In 1948, the ruling Nationalist Party of South Africa began a system of institutionalized racial segregation that came to be known as apartheid. It built on earlier segregationist policies that Britain had implemented under colonial rule. Under apartheid, South Africans were placed into different racial categories with vastly different rights accorded to each group. White South Africans were at the top of this racial hierarchy. The government forced millions of Black South Africans to leave their homes and live in designated areas that were generally less desirable and had fewer modern services. Apartheid laws disenfranchised Black South Africans and restricted their movement within the country. The Nationalist government harshly repressed efforts to resist apartheid, with thousands imprisoned and killed. The African National Congress, a leading opposition group, was banned by the Nationalist government and many of its leaders, including Nelson Mandela, were jailed. During the Cold War, many Western countries provided aid to the apartheid government because they saw South Africa as a bulwark against the spread of communism in Africa. Government killings of protesters in Sharpeville in 1960 and in Soweto in 1976 drew international attention and condemnation. Following the Sharpeville Massacre, the United Nations passed the first of a series of resolutions calling for the end of apartheid. In the 1980s, many nations imposed sanctions against the South African government, and a campaign to divest from South Africa garnered broad support. Apartheid was dismantled in the early 1990s. In 1994, the country held a general election in which all South Africans were allowed to vote, and Mandela was elected president.
The Anti-Apartheid Movement in the United States
- Created By
Joel Breakstone, Stanford History Education Group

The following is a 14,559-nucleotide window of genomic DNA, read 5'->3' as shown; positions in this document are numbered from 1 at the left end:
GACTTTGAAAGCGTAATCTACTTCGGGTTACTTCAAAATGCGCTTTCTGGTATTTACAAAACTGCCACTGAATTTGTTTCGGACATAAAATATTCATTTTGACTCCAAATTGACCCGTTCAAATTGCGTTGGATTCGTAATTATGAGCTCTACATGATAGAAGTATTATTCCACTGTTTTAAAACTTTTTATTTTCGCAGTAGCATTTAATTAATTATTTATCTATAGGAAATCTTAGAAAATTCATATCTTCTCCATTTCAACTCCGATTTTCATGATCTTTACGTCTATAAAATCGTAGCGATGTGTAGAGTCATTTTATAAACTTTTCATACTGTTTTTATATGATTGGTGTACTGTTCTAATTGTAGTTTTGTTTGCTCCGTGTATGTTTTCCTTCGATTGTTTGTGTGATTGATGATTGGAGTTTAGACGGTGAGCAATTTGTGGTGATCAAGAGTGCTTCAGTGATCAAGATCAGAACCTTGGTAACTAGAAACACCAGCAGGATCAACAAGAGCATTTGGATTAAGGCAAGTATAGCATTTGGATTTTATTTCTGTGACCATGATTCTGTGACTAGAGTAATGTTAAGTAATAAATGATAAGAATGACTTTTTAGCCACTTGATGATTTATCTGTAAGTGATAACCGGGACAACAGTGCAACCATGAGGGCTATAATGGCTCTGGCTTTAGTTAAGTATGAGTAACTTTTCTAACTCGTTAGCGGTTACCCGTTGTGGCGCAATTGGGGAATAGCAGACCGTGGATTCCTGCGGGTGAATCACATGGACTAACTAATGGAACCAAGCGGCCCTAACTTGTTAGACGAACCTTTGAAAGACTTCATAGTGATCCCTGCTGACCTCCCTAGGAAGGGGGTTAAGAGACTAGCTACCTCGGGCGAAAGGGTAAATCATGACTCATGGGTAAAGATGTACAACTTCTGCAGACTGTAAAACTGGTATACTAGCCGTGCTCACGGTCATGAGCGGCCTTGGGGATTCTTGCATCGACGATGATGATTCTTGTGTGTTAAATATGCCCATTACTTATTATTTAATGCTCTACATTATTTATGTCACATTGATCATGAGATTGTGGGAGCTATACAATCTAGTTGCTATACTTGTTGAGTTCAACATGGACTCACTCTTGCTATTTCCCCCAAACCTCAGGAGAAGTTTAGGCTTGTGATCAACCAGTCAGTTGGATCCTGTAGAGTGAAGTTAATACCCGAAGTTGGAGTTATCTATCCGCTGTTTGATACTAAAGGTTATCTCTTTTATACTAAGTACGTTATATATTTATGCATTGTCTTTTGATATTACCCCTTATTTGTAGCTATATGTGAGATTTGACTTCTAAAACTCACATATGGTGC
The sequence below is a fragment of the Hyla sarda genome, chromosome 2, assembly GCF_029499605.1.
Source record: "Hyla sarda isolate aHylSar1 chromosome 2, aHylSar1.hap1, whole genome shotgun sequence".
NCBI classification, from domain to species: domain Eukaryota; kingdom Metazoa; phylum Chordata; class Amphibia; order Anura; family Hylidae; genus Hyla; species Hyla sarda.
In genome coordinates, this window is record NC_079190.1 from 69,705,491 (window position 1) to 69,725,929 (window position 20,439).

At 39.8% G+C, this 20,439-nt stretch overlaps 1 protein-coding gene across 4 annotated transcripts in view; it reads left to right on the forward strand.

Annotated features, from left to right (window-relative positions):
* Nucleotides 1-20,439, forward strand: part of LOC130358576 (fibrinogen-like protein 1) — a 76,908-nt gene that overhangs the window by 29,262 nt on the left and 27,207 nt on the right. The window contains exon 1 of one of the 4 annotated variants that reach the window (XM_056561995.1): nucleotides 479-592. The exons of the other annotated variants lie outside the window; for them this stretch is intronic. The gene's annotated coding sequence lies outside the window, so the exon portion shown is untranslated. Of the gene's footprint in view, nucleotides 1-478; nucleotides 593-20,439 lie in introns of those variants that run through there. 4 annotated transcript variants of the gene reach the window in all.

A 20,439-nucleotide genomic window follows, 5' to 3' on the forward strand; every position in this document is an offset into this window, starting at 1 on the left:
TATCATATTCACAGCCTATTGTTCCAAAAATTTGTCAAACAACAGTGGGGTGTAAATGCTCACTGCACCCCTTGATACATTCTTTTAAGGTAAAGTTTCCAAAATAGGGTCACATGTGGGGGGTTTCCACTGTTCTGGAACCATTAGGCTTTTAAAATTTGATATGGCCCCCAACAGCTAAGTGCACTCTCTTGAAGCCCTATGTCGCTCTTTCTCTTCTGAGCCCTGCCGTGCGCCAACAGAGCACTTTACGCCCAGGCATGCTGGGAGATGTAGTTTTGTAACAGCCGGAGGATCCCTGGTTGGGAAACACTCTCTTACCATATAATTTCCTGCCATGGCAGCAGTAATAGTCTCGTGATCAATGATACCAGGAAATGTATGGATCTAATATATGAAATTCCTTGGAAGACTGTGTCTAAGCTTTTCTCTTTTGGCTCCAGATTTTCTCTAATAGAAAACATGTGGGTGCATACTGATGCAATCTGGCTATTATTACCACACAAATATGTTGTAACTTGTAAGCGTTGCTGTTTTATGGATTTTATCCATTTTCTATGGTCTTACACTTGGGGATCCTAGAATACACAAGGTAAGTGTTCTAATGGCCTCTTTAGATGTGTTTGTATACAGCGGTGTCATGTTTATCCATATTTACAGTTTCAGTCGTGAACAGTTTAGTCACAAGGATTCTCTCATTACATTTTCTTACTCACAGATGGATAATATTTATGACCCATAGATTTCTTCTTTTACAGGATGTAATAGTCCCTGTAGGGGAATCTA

- Post-WWII Domestic Confidence and Unrest, 1945-1968
- Conservative Resurgence and Social Change, 1964–2000
Introduction & Context
Content Advisory: These archival materials may reference content that could be sensitive for some audiences. It is recommended that teachers and faculty preview these media sources to determine their appropriateness before sharing with students.
Teaching Tips Download PDF
This source set includes a series of videos related to the anti-apartheid movement in the United States. It features politicians from the United States advocating for and against additional action against the apartheid government of South Africa. This set also includes the voices of South Africans detailing the atrocities of apartheid and advocating for greater intervention by the United States. The suggested activities below prompt students to consider the relationship between different sources in this set and to analyze the sources given the historical context in which they were produced.
Before engaging with this resource set, students should be familiar with the following:
- South Africa’s colonial history
- The apartheid system in South Africa
- The African National Congress and other groups within South Africa opposed to apartheid
- The concept of economic sanctions
- The African American Civil Rights Movement in the United States
How did activists seek to end apartheid in South Africa?
General Discussion Questions
- How were Black South Africans oppressed? Why were they oppressed?
- How did activists connect apartheid in South Africa to issues in the United States?
- What were the reactions to Reagan’s 1985 sanctions? Why might the reactions have varied?
- What were the strengths and limitations of the different strategies that activists used to try to bring about the end of apartheid?
1) Topic: The nature of apartheid
Ask students to listen to and watch the following sources:
- Reverend Jesse Jackson’s Anti-Apartheid Speech at Harvard University (1985)
- Interview With President Oliver Tambo and Senator Richard Lugar (1985)
- Interview With Anti-Apartheid Activist Albertina Sisulu (1989)
How do the speakers in these sources describe conditions under apartheid? How are their descriptions similar or different? What rhetorical strategies do they use to further their arguments about the nature of apartheid?
2) Topic: Reactions to Reagan's sanctions
Ask students to watch the following sources:
- President Ronald Reagan Issues Executive Order Against Apartheid (1985)
- Reactions in South Africa to President Ronald Reagan’s Sanctions (1985)
- Interview With Assistant Secretary of State Chester Crocker (1986)
What were the reactions to President Ronald Reagan’s sanctions against South Africa? How were they similar? How did they differ? How might the backgrounds of the different speakers help to explain the differing reactions?
Breakstone, Joel. "The Anti-Apartheid Movement in the United States." WGBH and the Library of Congress. https://americanarchive.org/primary_source_sets/anti-apartheid-movement.